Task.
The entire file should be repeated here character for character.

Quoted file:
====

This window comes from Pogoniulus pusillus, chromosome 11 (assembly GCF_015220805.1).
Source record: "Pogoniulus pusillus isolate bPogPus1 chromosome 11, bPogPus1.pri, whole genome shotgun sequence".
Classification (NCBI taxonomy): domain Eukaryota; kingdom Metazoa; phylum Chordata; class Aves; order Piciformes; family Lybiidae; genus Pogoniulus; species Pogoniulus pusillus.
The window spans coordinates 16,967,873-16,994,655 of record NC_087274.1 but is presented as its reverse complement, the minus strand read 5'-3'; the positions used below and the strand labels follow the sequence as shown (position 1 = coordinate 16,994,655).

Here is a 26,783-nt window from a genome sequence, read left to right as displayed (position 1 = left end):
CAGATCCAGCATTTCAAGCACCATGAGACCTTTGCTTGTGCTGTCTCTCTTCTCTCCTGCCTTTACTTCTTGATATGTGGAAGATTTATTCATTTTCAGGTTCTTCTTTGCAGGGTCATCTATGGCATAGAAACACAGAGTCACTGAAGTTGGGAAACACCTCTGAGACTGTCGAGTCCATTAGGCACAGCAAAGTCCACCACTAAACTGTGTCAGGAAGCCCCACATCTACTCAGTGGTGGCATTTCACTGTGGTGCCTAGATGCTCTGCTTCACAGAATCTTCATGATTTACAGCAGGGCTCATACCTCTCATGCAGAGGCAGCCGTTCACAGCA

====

This window comes from Pogoniulus pusillus, chromosome 11 (assembly GCF_015220805.1).
Source record: "Pogoniulus pusillus isolate bPogPus1 chromosome 11, bPogPus1.pri, whole genome shotgun sequence".
Classification (NCBI taxonomy): domain Eukaryota; kingdom Metazoa; phylum Chordata; class Aves; order Piciformes; family Lybiidae; genus Pogoniulus; species Pogoniulus pusillus.
The window spans coordinates 16,967,873-16,994,655 of record NC_087274.1 but is presented as its reverse complement, the minus strand read 5'-3'; the positions used below and the strand labels follow the sequence as shown (position 1 = coordinate 16,994,655).

Here is a 26,783-nt window from a genome sequence, read left to right as displayed (position 1 = left end):
CAGATCCAGCATTTCAAGCACCATGAGACCTTTGCTTGTGCTGTCTCTCTTCTCTCCTGCCTTTACTTCTTGATATGTGGAAGATTTATTCATTTTCAGGTTCTTCTTTGCAGGGTCATCTATGGCATAGAAACACAGAGTCACTGAAGTTGGGAAACACCTCTGAGACTGTCGAGTCCATTAGGCACAGCAAAGTCCACCACTAAACTGTGTCAGGAAGCCCCACATCTACTCAGTGGTGGCATTTCACTGTGGTGCCTAGATGCTCTGCTTCACAGAATCTTCATGATTTACAGCAGGGCTCATACCTCTCATGCAGAGGCAGCCGTTCACAGCA